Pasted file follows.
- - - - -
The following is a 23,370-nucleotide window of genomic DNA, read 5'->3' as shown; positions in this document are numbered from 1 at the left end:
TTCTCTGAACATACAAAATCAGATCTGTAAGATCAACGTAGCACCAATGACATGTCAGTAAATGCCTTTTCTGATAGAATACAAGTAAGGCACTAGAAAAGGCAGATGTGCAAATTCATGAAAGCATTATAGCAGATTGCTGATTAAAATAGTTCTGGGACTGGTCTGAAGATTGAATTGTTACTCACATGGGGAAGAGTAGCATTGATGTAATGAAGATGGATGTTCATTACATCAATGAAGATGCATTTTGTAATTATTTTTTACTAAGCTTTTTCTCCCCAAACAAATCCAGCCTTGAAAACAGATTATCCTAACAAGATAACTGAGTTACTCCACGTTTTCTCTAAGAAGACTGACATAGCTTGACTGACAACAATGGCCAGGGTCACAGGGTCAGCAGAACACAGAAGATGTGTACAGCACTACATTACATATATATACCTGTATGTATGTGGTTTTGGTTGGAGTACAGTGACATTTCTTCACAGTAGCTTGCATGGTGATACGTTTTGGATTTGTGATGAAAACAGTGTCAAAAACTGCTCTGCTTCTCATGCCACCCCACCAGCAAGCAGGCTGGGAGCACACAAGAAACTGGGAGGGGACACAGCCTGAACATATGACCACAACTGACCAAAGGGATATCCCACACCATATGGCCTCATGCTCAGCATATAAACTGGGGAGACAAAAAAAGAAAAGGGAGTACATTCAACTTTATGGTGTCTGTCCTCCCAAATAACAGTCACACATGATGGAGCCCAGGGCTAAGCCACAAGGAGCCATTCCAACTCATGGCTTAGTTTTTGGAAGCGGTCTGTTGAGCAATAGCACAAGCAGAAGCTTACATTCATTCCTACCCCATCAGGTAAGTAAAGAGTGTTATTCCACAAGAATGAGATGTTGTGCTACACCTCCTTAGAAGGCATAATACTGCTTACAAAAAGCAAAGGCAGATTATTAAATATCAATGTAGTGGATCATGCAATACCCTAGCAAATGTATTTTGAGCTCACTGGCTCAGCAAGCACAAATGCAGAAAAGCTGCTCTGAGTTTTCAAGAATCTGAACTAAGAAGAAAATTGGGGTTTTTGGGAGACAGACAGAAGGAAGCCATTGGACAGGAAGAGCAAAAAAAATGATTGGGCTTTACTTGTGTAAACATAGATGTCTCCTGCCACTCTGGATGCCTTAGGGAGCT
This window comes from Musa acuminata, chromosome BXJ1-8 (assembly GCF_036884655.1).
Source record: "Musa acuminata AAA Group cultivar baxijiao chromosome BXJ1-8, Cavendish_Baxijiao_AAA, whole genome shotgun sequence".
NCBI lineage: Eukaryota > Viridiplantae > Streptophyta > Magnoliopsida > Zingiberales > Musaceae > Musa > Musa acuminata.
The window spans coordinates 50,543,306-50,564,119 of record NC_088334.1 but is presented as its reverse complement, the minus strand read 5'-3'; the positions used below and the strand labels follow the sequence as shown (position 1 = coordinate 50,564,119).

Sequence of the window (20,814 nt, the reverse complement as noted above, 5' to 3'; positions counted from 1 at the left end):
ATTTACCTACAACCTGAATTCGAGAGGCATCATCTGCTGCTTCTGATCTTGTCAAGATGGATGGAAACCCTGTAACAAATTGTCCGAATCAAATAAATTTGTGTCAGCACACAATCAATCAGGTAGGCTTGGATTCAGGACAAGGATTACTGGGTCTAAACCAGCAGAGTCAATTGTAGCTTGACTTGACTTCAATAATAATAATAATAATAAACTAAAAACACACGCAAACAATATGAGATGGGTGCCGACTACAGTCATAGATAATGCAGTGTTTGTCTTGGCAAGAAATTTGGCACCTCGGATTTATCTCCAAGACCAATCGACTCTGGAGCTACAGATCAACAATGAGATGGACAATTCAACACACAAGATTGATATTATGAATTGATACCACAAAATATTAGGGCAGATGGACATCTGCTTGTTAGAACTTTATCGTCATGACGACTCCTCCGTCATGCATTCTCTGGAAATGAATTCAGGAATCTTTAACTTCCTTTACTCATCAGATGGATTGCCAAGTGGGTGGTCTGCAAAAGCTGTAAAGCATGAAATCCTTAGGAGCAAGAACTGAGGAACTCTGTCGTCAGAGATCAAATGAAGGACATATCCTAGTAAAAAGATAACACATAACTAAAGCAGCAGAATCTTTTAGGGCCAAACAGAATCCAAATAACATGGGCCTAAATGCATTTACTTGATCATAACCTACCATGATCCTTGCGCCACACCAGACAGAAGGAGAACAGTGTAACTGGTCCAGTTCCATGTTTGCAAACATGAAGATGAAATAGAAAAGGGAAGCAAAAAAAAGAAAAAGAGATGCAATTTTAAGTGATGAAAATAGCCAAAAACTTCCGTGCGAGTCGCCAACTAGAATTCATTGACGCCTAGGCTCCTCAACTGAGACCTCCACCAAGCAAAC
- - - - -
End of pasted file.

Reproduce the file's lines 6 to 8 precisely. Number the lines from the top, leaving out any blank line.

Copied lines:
The window spans coordinates 50,543,306-50,564,119 of record NC_088334.1 but is presented as its reverse complement, the minus strand read 5'-3'; the positions used below and the strand labels follow the sequence as shown (position 1 = coordinate 50,564,119).

Sequence of the window (20,814 nt, the reverse complement as noted above, 5' to 3'; positions counted from 1 at the left end):
ATTTACCTACAACCTGAATTCGAGAGGCATCATCTGCTGCTTCTGATCTTGTCAAGATGGATGGAAACCCTGTAACAAATTGTCCGAATCAAATAAATTTGTGTCAGCACACAATCAATCAGGTAGGCTTGGATTCAGGACAAGGATTACTGGGTCTAAACCAGCAGAGTCAATTGTAGCTTGACTTGACTTCAATAATAATAATAATAATAAACTAAAAACACACGCAAACAATATGAGATGGGTGCCGACTACAGTCATAGATAATGCAGTGTTTGTCTTGGCAAGAAATTTGGCACCTCGGATTTATCTCCAAGACCAATCGACTCTGGAGCTACAGATCAACAATGAGATGGACAATTCAACACACAAGATTGATATTATGAATTGATACCACAAAATATTAGGGCAGATGGACATCTGCTTGTTAGAACTTTATCGTCATGACGACTCCTCCGTCATGCATTCTCTGGAAATGAATTCAGGAATCTTTAACTTCCTTTACTCATCAGATGGATTGCCAAGTGGGTGGTCTGCAAAAGCTGTAAAGCATGAAATCCTTAGGAGCAAGAACTGAGGAACTCTGTCGTCAGAGATCAAATGAAGGACATATCCTAGTAAAAAGATAACACATAACTAAAGCAGCAGAATCTTTTAGGGCCAAACAGAATCCAAATAACATGGGCCTAAATGCATTTACTTGATCATAACCTACCATGATCCTTGCGCCACACCAGACAGAAGGAGAACAGTGTAACTGGTCCAGTTCCATGTTTGCAAACATGAAGATGAAATAGAAAAGGGAAGCAAAAAAAAGAAAAAGAGATGCAATTTTAAGTGATGAAAATAGCCAAAAACTTCCGTGCGAGTCGCCAACTAGAATTCATTGACGCCTAGGCTCCTCAACTGAGACCTCCACCAAGCAAAC